After 10 months of pretty serious training, I was ready for a low-key event. The 33rd Annual Turkey Trot in Quincy, Ill., on Thanksgiving Day was just what the doctor ordered.
Last year, DW Barb and I took part in the local Turkey Trot, which was sponsored by the women’s basketball team at the community college. This year, Barb checked if the trot was still scheduled and was told it was on.
Apparently, Barb thought a Turkey Trot wasn’t crazy enough on its own, so she felt compelled to order four very special turkey hats for her and I, plus our friend Kristi Stein and DD Laura.
Well, the week of the Turkey Trot, we found out that the local race wasn’t being held. But $50 of turkey hats is a powerful motivator, so Barb got busy and found the Quincy “race.” And it was a great find — other than the fact that we now had to drive 45 miles to trot.
The Quincy race was organized very well; 32 years’ experience will do that for a race, I guess. There were lots of walkers and lots of families, but everyone seemed to be having fun.
And there’s nothing like running a 10K with a turkey on your head to lighten the mood. We all got lots of compliments and our hats.
After the Des Moines marathon in mid-October, my training has been spotty. I’ve taken a few days off, and we took a week-long vacation to New York City. But the time off has been good for me. I was pretty serious about my training for 10 months. And after a disappointing finish in Des Moines, a few days off and a light-hearted approach has been welcome.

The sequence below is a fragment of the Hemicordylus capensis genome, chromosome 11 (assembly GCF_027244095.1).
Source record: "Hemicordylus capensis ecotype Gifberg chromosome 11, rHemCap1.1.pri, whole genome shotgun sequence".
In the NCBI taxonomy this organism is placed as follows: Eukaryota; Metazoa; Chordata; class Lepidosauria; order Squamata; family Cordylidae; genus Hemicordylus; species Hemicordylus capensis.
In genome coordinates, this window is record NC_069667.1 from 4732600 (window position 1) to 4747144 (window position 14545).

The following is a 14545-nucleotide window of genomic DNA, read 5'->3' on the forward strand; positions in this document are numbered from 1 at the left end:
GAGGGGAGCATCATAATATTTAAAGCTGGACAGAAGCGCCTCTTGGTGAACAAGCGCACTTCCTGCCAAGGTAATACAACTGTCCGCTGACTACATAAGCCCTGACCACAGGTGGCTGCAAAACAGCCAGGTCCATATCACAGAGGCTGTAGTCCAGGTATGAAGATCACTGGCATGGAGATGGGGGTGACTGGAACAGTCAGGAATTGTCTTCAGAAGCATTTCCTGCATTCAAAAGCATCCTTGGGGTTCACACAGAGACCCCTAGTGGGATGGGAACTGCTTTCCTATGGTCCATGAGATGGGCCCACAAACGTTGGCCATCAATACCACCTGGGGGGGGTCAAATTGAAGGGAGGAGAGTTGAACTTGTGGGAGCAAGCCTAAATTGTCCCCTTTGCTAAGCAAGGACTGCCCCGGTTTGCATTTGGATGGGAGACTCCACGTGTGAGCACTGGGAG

Barb, Laura and Kristi hung together for the 5K, while I took off on my own for the 10K. All I wanted to do was have a nice run and enjoy the day.
The temperature was great, the course was good and the race was just a lot of fun. I did have one mishap when I stepped on a small branch and rolled my ankle pretty bad at about the 2-mile mark. But I’ve done this often enough, I’ve learned to just keep going, before the ankle has a chance to stiffen. (I really didn’t even feel any discomfort during the run, but as soon as I crossed the finish line and stopped moving, it stiffened up. I had to hobble to the car, but a day later, it feels pretty good.)
Des Moines really shook my confidence. With those results, I have doubted my training, and I knew my execution was worse. And even though the Turkey Trot was just for a good time, I felt good about my run.
In Des Moines, I had been aiming for an average of slightly less than 10-minute miles for the marathon. In Quincy, I was able to average about 8:30 miles. Now, you can’t make a direct correlation between a 6-mile average and a 26-mile average, but I was still pleased with the run in Quincy.
I’ve been debating my next goal. In less than two months, I’ll turn 50. I’ve had a goal in the back of my mind for that milestone, but I just don’t know if I’ve been able to log enough miles lately to make that goal happen. But my confidence is on the upswing and the fun is returning to the training, so who knows?
If nothing else, I’ve learned that sometimes you need to blow off a little steam, so you can start to build your fire back up from the beginning.
What have you done to stoke your training fires? How do you lighten up your training?
If you want a really cool turkey hat for your next race, you can find them here.